римский император с 19 авг. 14 г. по 16 мар. 37 г. н. э.
Квинарий, золото
Дата чеканки: 30—31 гг.*
Монетный двор: Лугдун
вес: 3.83 г
АВЕРС:TI. DIVI F. AVGVSTVS — голо­ва Тибе­рия в лав­ро­вом вен­ке впра­во.
РЕВЕРС: TR. POT. XXXII — Вик­то­рия, в дра­пи­ров­ке, сидит впра­во на шаре, дер­жит венок обе­и­ми рука­ми, левое кры­ло вид­не­ет­ся за пра­вым.
Ссылки: RIC I Tiberius 16 (R4)
BMCRE I Tiberius 23 (Pl. 22. 13)
CBN II Tiberius 12
Cohen I Tiberius 59 (70 Fr.)
Giard (Lyon) 136
King 12
Online: OCRE
Сохранность: EF
* Дата чеканки: 30 г. (Cohen); 30—31 гг., Лугдун (RIC, BMCRE).
Описание аверса и реверса приводится по BMCRE.
Ex Superior sale 7-10 June 1987, 4364.
From the B. Ebsen and the George C. Hopkins collections.
Numismatica Ars Classica NAC AG — Auction 114, lot 597 (06.05.2019).
Цена реализации: 11000 CHF.
Источник: https://acsearch.info
Комментарий аукциона Numismatica Ars Classica (2019 г.):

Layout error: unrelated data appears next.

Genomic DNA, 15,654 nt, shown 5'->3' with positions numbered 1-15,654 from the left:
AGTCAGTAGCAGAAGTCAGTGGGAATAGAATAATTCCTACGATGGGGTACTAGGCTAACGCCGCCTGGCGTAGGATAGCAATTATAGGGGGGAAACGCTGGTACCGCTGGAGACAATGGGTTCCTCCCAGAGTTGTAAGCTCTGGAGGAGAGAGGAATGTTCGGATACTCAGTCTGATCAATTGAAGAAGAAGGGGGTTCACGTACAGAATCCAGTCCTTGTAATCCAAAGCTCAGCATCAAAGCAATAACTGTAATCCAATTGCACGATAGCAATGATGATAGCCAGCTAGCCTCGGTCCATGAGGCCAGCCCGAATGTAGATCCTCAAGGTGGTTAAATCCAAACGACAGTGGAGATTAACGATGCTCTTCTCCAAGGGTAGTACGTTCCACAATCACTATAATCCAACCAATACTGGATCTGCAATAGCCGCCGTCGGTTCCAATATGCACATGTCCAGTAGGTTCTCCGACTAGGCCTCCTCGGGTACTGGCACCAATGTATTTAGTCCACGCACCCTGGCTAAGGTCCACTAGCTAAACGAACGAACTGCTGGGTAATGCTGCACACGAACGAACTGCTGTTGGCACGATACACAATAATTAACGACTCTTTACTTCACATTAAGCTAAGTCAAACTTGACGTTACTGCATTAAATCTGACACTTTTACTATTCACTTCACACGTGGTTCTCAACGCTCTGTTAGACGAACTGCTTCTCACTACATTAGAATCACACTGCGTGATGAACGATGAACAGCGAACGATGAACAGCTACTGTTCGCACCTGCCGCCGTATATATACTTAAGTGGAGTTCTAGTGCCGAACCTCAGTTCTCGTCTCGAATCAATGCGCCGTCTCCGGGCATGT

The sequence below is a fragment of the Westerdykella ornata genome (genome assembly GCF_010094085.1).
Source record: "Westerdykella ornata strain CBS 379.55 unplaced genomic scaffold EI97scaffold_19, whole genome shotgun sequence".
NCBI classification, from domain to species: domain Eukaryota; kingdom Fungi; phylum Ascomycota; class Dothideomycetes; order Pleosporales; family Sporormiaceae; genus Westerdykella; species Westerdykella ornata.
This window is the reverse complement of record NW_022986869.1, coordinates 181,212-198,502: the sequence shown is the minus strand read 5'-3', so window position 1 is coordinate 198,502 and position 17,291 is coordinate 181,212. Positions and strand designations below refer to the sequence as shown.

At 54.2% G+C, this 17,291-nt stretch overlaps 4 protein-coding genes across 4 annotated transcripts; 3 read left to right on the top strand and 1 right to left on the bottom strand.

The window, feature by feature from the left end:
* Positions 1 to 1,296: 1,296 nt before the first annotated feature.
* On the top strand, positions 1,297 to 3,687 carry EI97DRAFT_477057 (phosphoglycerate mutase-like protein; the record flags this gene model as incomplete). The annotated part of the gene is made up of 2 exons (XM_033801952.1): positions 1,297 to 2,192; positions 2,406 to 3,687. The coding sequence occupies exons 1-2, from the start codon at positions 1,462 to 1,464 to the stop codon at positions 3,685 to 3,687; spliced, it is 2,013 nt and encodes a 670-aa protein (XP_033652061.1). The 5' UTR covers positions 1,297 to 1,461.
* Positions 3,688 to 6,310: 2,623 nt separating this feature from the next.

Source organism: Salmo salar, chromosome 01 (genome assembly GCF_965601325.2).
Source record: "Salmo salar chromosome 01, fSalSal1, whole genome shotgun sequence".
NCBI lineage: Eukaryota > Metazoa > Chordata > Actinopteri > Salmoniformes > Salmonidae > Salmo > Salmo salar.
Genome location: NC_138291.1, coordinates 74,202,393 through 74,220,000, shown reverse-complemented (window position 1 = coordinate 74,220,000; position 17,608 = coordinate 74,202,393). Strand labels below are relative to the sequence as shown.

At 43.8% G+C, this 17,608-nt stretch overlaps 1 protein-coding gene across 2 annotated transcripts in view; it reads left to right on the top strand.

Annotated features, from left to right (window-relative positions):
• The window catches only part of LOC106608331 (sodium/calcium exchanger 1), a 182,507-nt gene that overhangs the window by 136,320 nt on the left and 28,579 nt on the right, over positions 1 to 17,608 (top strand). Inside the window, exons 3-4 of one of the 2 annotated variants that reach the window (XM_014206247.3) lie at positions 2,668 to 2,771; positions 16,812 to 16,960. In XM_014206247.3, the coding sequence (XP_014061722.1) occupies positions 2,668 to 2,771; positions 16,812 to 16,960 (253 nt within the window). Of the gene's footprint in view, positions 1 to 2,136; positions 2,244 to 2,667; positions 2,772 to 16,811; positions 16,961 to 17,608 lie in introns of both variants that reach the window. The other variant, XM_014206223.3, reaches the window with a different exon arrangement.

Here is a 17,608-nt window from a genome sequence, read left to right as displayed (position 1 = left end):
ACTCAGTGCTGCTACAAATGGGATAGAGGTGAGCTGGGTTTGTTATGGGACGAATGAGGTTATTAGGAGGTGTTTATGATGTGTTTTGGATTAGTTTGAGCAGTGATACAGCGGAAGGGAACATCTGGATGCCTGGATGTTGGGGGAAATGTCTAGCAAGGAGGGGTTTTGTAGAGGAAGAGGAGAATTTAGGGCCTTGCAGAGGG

This rare gold quinarius was struck by Tiberius in order to advertise his legitimacy as the successor of Augustus. The obverse legend names him as ”Tiberius Augustus, Son of the God.” Interestingly, the imperial title, which was also the personal name assumed by his adoptive father when he became the first Roman Emperor in 27 BC, is written out in full but the personal name of Tiberius is abbreviated down to two letters. Likewise, the titulature naming him as divi filius, ”the son of the god [i.e. the deified Augustus]” is written out much fuller than the name of the new Emperor. One would have to be illiterate not to see that Tiberius was at pains to emphasize his connection to the beloved Augustus and the superhuman status that it gave. Tiberius had good reason to be concerned about the appearance of legitimacy. For one thing, he had never been Augustus’ first choice as successor. The first emperor had actually intended to establish his close friend and architect of the victory at Actium, Marcus Agrippa, as his heir, but Agrippa died in 12 BC, long before his patron Augustus was in his own mausoleum. Tiberius was not even Augustus’ second choice. That honour belonged to Lucius and Gaius Caesars, the sons of Agrippa, but they too died to early, in AD 2 and AD 4 respectively. Tiberius only rated third place and was formally adopted by Augustus as his heir in AD 4, and then only on condition that he in turn adopt his nephew, the popular military commander, Germanicus. The coin as a whole provides a further connection to the memory of Augustus. In 7-6 BC, the first emperor struck a similar issue featuring his portrait with the legend AVGVSTVS DIVI F and featured a reverse depiction of Victory seated on a globe. The Tiberian issue clearly echoes this issue in every way except that the portrait has changed and the letters TI for Tiberius have been shoehorned into the original legend. The same Victory reverse type was employed for quinarii of Tiberius’ successor, Gaius, but the previous obverse legend had to be abandoned because the unpopular Tiberius was not deified after his death.